Punish with the big picture in mind (Tip #8 out of 8)

Have you ever said, “Because I said so, that’s why!”?

If you have, stop saying it.

Who do you think you are?

Pat Williams tells the story of the Alpha male in the airport who simply loses it when his flight is delayed. He throws an “adult” tantrum, berates the airline, raises his voice, and finally screams at the attendant behind the boarding counter, “DO YOU KNOW WHO I AM?” The attendant calmly reaches for the microphone and makes this announcement: “Ladies and gentlemen, we have a man here who does not know who he is. Would someone please come and identify him?”

My point is this: Too often we punish because we have been inconvenienced or our wishes have been infringed upon. We are upset because we have made ourselves “god” and our little universe is not obeying our commands.

Let’s identify who we are. We are made in God’s image; we represent the Father to our children (who are also made in his image).

Our goal as his imperfect representatives is to lead our children to the One who is perfect, who is always faithful, who always keeps his word, who is the same yesterday, today, and forever. “Because I said so” is just not good enough. Our “say so’s” are too small.

Let’s try saying: “It’s not right.” “That doesn’t reflect who we really are.” “Our family doesn’t do those things.” “That doesn’t please the Father.” You don’t have to be preachy about it, but we do have to keep in mind that the buck stops with Jesus, not us. This is the big picture: My kids belong to God, not to me.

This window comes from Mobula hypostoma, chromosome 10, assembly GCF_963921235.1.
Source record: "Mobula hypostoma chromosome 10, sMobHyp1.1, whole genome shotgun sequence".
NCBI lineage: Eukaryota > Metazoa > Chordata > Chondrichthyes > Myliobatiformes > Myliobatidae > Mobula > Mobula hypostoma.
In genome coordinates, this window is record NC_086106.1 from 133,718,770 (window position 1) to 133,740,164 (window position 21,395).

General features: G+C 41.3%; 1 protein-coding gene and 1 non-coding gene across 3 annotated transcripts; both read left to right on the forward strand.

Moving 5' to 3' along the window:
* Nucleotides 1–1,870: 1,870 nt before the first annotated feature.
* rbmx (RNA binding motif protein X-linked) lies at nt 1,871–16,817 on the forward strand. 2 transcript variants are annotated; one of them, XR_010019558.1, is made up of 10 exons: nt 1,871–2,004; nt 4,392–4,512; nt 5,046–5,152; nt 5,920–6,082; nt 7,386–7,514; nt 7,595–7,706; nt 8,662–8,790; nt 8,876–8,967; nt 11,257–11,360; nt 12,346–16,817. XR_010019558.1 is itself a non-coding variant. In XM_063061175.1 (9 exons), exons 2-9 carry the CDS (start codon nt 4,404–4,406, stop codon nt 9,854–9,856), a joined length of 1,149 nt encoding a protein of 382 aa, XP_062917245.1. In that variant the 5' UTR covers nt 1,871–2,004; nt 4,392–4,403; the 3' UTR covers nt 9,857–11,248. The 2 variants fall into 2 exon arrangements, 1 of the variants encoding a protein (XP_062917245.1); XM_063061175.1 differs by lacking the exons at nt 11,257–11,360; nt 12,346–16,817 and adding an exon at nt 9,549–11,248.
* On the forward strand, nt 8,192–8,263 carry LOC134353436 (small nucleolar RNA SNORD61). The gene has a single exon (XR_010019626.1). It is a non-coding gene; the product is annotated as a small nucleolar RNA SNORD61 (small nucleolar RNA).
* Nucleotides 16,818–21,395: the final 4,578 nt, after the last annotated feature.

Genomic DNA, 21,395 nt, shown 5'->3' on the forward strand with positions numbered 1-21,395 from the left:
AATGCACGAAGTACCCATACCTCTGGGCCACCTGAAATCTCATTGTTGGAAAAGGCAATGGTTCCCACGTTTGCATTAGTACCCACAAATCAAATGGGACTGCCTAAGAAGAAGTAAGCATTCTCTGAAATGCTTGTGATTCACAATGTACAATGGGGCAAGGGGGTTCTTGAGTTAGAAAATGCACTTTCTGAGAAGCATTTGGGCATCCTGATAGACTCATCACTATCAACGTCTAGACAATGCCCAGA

How will this look in real life?

Correct quickly. Punishment is mid-course correction for God’s purposes, not mine. We all need it. Children especially need it and they need it sooner rather than later. (Ecclesiastes 8:11 When the sentence for a crime is not quickly carried out, the hearts of the people are filled with schemes to do wrong.) Correct quickly.

You are the main interpreter of life for your child.

Don’t separate your child from yourself; he needs your interpretation of what he did wrong. If you use “Time out,” do it nearby, not in his room. Proverbs 29:15 says, “A child left to himself is a shame to his mother.” Punish, then explain. Your action gets his attention so that he will hear your words. Your goal (Heb. 12:11) is the peaceful fruit of righteousness. When you explain, you train.

Time out rule of thumb: One minute per year of age. Four years old=four minutes of time out.

We’ll continue later with more on tip #8.

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